Margaret Truman

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Margaret Truman
Truman in 1951
Truman in 1951
BornMary Margaret Truman
(1924-02-17)February 17, 1924
Independence, Missouri, U.S.
DiedJanuary 29, 2008(2008-01-29) (aged 83)
Chicago, Illinois, U.S.
Resting placeHarry S Truman Presidential Library and Museum, Independence, Missouri, U.S.
OccupationSinger, writer, historian
Alma materGeorge Washington University (BA)
GenreMystery fiction, biography, autobiography
Years active1947–2008
(m. 1956; died 2000)
Children4, including Clifton Truman Daniel

Mary Margaret Truman Daniel (February 17, 1924 – January 29, 2008) was an American classical soprano, actress, journalist, radio and television personality, writer, and New York socialite. She was the only child of President Harry S. Truman and First Lady Bess Truman. While her father was president during the years 1945 to 1953, Margaret regularly accompanied him on campaign trips, such as the 1948 countrywide whistle-stop campaign lasting several weeks. She also appeared at important White House and political events during those years, being a favorite with the media.[1]

After graduating from George Washington University in 1946, she embarked on a career as a coloratura soprano, beginning with a concert appearance with the Detroit Symphony Orchestra in 1947. She appeared in concerts with orchestras throughout the United States and in recitals throughout the U.S. through 1956. She made recordings for RCA Victor, and made television appearances on programs like What's My Line? and The Bell Telephone Hour.[2]

In 1957, one year after her marriage, Truman abandoned her singing career to pursue a career as a journalist and radio personality, when she became the co-host of the program Weekday with Mike Wallace. She also wrote articles as an independent journalist, for a variety of publications in the 1960s and 1970s. She later became the successful author of a series of murder mysteries, and a number of works on U.S. First Ladies and First Families, including well-received biographies of her father, President Harry S. Truman and mother Bess Truman.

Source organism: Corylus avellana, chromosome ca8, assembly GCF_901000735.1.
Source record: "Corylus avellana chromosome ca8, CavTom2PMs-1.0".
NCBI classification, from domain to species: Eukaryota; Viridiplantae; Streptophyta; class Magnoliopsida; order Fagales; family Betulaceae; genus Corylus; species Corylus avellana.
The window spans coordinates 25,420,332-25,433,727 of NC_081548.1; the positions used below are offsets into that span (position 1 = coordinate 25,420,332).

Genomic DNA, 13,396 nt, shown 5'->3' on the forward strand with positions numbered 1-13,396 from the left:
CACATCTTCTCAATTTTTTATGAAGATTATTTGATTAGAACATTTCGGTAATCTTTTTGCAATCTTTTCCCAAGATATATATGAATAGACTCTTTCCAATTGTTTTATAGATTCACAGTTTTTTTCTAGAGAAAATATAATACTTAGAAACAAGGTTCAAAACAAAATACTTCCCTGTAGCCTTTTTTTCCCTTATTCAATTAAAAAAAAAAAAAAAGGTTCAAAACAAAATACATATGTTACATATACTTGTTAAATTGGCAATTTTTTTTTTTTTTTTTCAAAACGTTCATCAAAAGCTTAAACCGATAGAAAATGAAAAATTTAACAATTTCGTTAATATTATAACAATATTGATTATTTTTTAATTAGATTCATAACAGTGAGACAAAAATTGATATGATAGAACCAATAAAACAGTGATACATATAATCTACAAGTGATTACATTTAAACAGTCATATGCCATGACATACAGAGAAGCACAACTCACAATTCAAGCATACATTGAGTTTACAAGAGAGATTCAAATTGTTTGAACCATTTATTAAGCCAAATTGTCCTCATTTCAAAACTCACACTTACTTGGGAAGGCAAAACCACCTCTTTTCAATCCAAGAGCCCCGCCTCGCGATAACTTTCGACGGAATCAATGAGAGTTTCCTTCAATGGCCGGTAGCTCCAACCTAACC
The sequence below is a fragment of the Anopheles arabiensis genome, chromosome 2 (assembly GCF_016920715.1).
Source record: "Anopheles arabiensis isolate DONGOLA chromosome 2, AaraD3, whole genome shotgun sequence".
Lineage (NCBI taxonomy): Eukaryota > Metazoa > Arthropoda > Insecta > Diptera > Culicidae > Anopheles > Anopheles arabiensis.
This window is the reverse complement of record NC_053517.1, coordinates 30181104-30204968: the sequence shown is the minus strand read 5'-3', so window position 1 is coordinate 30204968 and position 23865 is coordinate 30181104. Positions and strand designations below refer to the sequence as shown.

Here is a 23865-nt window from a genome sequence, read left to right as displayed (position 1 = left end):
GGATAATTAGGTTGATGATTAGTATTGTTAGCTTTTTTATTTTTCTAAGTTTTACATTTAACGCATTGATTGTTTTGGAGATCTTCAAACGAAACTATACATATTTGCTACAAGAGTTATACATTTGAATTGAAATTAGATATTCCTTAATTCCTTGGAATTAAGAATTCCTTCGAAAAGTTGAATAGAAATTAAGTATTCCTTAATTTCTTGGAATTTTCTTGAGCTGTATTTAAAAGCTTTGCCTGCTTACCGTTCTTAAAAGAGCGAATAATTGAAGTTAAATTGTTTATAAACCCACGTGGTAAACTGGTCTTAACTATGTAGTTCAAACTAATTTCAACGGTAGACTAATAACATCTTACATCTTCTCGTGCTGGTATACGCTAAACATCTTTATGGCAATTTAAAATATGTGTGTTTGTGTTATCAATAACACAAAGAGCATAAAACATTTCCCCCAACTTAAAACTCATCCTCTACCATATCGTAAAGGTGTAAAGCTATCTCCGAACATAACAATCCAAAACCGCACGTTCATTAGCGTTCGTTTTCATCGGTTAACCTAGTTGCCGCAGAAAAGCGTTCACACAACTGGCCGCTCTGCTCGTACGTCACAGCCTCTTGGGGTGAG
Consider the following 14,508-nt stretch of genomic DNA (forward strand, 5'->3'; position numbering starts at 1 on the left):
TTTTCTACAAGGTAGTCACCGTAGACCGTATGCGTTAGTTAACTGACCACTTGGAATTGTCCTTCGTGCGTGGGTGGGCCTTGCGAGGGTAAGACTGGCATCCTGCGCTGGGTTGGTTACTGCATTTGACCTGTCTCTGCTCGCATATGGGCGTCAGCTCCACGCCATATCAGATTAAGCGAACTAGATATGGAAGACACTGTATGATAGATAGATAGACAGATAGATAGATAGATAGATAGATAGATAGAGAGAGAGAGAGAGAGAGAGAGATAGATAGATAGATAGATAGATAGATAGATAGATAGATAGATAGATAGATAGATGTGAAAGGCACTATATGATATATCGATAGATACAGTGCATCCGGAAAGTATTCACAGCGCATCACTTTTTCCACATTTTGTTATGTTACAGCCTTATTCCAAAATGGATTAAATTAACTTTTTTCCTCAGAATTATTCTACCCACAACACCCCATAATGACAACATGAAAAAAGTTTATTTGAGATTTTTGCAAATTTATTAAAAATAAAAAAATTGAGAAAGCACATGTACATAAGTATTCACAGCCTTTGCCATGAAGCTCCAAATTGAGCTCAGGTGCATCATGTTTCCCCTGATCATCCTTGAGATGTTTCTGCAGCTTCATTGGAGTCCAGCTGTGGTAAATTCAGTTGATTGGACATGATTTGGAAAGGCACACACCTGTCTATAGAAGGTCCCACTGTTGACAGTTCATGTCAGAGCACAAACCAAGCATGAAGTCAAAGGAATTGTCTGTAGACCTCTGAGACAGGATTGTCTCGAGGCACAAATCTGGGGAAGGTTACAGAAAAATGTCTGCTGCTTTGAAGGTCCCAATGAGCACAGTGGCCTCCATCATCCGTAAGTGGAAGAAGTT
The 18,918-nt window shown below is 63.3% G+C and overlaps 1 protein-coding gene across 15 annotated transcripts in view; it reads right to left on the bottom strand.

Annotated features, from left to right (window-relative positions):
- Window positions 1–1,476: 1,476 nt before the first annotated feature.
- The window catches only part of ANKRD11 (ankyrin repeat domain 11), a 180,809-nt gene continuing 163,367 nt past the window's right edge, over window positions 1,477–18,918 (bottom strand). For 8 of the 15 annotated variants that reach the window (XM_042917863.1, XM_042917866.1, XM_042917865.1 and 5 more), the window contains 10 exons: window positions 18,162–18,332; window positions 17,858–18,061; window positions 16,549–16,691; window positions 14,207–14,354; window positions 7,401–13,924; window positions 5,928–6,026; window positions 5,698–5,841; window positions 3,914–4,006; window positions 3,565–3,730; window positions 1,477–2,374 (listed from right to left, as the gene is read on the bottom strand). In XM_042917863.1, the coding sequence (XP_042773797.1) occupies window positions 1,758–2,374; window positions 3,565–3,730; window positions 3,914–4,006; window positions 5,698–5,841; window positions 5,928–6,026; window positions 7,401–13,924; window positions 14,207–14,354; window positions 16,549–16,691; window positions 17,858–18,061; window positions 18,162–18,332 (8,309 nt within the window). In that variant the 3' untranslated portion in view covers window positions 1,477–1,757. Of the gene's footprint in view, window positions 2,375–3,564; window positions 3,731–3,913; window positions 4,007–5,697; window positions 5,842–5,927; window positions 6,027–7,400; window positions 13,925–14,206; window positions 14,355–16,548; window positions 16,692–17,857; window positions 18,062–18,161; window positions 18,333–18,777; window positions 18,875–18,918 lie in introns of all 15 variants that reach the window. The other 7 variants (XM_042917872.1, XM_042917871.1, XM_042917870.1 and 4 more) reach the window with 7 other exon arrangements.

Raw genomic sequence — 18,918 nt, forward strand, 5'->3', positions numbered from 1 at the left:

She was married to journalist Clifton Daniel, managing editor of The New York Times. The couple had four sons, and were prominent New York socialites who often hosted events for the New York elite.[2]

Early life[edit]

Mary Margaret was born at 219 North Delaware Street in Independence, Missouri, on February 17, 1924,[3] and was christened Mary Margaret Truman (for her aunt Mary Jane Truman and maternal grandmother Margaret Gates Wallace), but was called Margaret from early childhood. She took voice and piano lessons as a child (at the encouragement of her father, who famously played piano) and attended public school in Independence until her father's 1934 election to the United States Senate, after which her education was split between public schools in Independence and Gunston Hall School, a private school for girls in Washington, D.C.[4]

In 1942, she matriculated at George Washington University, where she was a member of Pi Beta Phi,[5] and earned a Bachelor of Arts degree in history and international relations in 1946.[4] In June 1944, she christened the battleship USS Missouri at Brooklyn Navy Yard, and spoke again in 1986 at the ship's recommissioning. She studied singing with Estelle Liebling, the voice teacher of Beverly Sills, in New York City.[6]

On April 12, 1945, President Franklin D. Roosevelt died. His Vice President Harry Truman assumed the presidency when Margaret was 21.



Truman with her mother in Washington DC in 1948
Truman portrait by Greta Kempton, c. 1947